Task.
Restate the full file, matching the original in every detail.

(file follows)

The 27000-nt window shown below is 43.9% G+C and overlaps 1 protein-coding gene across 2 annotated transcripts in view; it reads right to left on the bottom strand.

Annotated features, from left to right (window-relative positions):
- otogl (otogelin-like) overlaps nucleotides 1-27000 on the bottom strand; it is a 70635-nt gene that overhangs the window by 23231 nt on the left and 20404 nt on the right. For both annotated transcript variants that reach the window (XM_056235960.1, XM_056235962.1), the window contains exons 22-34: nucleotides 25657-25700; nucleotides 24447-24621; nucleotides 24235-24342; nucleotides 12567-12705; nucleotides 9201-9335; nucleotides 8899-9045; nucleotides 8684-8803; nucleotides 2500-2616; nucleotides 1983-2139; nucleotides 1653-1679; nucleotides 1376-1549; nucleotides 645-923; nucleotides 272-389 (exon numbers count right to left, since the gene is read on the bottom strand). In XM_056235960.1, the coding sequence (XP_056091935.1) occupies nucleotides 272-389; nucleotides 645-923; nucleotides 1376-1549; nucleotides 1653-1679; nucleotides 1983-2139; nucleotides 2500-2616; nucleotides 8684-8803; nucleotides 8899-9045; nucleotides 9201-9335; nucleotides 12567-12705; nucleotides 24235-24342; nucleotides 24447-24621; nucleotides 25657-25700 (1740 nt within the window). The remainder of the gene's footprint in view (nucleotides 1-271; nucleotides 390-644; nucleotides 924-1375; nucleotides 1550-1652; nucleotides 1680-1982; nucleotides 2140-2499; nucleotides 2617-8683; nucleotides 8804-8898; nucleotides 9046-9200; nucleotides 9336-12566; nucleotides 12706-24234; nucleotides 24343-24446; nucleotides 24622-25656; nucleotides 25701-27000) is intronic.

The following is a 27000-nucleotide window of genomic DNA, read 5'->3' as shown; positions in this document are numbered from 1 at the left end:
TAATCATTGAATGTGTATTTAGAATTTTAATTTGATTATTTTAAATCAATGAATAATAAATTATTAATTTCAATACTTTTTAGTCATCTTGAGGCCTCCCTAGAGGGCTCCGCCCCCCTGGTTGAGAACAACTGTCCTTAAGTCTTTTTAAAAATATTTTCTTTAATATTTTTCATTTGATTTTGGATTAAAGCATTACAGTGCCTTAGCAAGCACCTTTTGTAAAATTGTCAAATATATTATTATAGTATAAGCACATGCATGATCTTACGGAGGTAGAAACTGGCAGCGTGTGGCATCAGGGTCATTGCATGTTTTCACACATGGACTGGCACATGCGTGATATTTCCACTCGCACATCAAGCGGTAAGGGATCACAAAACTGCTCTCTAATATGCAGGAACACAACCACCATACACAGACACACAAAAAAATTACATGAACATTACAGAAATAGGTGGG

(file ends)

The 27000-nt window shown below is 43.9% G+C and overlaps 1 protein-coding gene across 2 annotated transcripts in view; it reads right to left on the bottom strand.

Annotated features, from left to right (window-relative positions):
- otogl (otogelin-like) overlaps nucleotides 1-27000 on the bottom strand; it is a 70635-nt gene that overhangs the window by 23231 nt on the left and 20404 nt on the right. For both annotated transcript variants that reach the window (XM_056235960.1, XM_056235962.1), the window contains exons 22-34: nucleotides 25657-25700; nucleotides 24447-24621; nucleotides 24235-24342; nucleotides 12567-12705; nucleotides 9201-9335; nucleotides 8899-9045; nucleotides 8684-8803; nucleotides 2500-2616; nucleotides 1983-2139; nucleotides 1653-1679; nucleotides 1376-1549; nucleotides 645-923; nucleotides 272-389 (exon numbers count right to left, since the gene is read on the bottom strand). In XM_056235960.1, the coding sequence (XP_056091935.1) occupies nucleotides 272-389; nucleotides 645-923; nucleotides 1376-1549; nucleotides 1653-1679; nucleotides 1983-2139; nucleotides 2500-2616; nucleotides 8684-8803; nucleotides 8899-9045; nucleotides 9201-9335; nucleotides 12567-12705; nucleotides 24235-24342; nucleotides 24447-24621; nucleotides 25657-25700 (1740 nt within the window). The remainder of the gene's footprint in view (nucleotides 1-271; nucleotides 390-644; nucleotides 924-1375; nucleotides 1550-1652; nucleotides 1680-1982; nucleotides 2140-2499; nucleotides 2617-8683; nucleotides 8804-8898; nucleotides 9046-9200; nucleotides 9336-12566; nucleotides 12706-24234; nucleotides 24343-24446; nucleotides 24622-25656; nucleotides 25701-27000) is intronic.

The following is a 27000-nucleotide window of genomic DNA, read 5'->3' as shown; positions in this document are numbered from 1 at the left end:
TAATCATTGAATGTGTATTTAGAATTTTAATTTGATTATTTTAAATCAATGAATAATAAATTATTAATTTCAATACTTTTTAGTCATCTTGAGGCCTCCCTAGAGGGCTCCGCCCCCCTGGTTGAGAACAACTGTCCTTAAGTCTTTTTAAAAATATTTTCTTTAATATTTTTCATTTGATTTTGGATTAAAGCATTACAGTGCCTTAGCAAGCACCTTTTGTAAAATTGTCAAATATATTATTATAGTATAAGCACATGCATGATCTTACGGAGGTAGAAACTGGCAGCGTGTGGCATCAGGGTCATTGCATGTTTTCACACATGGACTGGCACATGCGTGATATTTCCACTCGCACATCAAGCGGTAAGGGATCACAAAACTGCTCTCTAATATGCAGGAACACAACCACCATACACAGACACACAAAAAAATTACATGAACATTACAGAAATAGGTGGG